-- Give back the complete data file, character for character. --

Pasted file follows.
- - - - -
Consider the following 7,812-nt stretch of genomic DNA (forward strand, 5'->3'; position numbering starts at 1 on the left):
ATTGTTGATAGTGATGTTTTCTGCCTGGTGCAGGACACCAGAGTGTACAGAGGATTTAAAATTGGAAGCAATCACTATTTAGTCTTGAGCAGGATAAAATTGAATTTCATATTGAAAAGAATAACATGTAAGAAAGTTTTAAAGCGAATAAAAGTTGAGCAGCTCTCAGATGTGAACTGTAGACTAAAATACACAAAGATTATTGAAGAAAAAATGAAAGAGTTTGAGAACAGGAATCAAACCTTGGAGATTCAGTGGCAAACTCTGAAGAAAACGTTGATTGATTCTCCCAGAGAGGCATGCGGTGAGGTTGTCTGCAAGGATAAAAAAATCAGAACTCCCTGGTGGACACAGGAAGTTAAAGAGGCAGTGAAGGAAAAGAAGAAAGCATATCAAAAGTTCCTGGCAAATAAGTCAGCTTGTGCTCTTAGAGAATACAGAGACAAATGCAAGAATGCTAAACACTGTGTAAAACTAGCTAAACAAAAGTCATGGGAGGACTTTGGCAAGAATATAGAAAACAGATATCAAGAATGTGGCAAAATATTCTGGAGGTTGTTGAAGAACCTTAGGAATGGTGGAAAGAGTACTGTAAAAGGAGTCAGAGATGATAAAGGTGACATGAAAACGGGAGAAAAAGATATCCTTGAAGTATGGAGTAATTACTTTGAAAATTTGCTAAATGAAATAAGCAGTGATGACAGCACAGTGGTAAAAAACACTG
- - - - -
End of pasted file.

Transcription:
Consider the following 7,812-nt stretch of genomic DNA (forward strand, 5'->3'; position numbering starts at 1 on the left):
ATTGTTGATAGTGATGTTTTCTGCCTGGTGCAGGACACCAGAGTGTACAGAGGATTTAAAATTGGAAGCAATCACTATTTAGTCTTGAGCAGGATAAAATTGAATTTCATATTGAAAAGAATAACATGTAAGAAAGTTTTAAAGCGAATAAAAGTTGAGCAGCTCTCAGATGTGAACTGTAGACTAAAATACACAAAGATTATTGAAGAAAAAATGAAAGAGTTTGAGAACAGGAATCAAACCTTGGAGATTCAGTGGCAAACTCTGAAGAAAACGTTGATTGATTCTCCCAGAGAGGCATGCGGTGAGGTTGTCTGCAAGGATAAAAAAATCAGAACTCCCTGGTGGACACAGGAAGTTAAAGAGGCAGTGAAGGAAAAGAAGAAAGCATATCAAAAGTTCCTGGCAAATAAGTCAGCTTGTGCTCTTAGAGAATACAGAGACAAATGCAAGAATGCTAAACACTGTGTAAAACTAGCTAAACAAAAGTCATGGGAGGACTTTGGCAAGAATATAGAAAACAGATATCAAGAATGTGGCAAAATATTCTGGAGGTTGTTGAAGAACCTTAGGAATGGTGGAAAGAGTACTGTAAAAGGAGTCAGAGATGATAAAGGTGACATGAAAACGGGAGAAAAAGATATCCTTGAAGTATGGAGTAATTACTTTGAAAATTTGCTAAATGAAATAAGCAGTGATGACAGCACAGTGGTAAAAAACACTG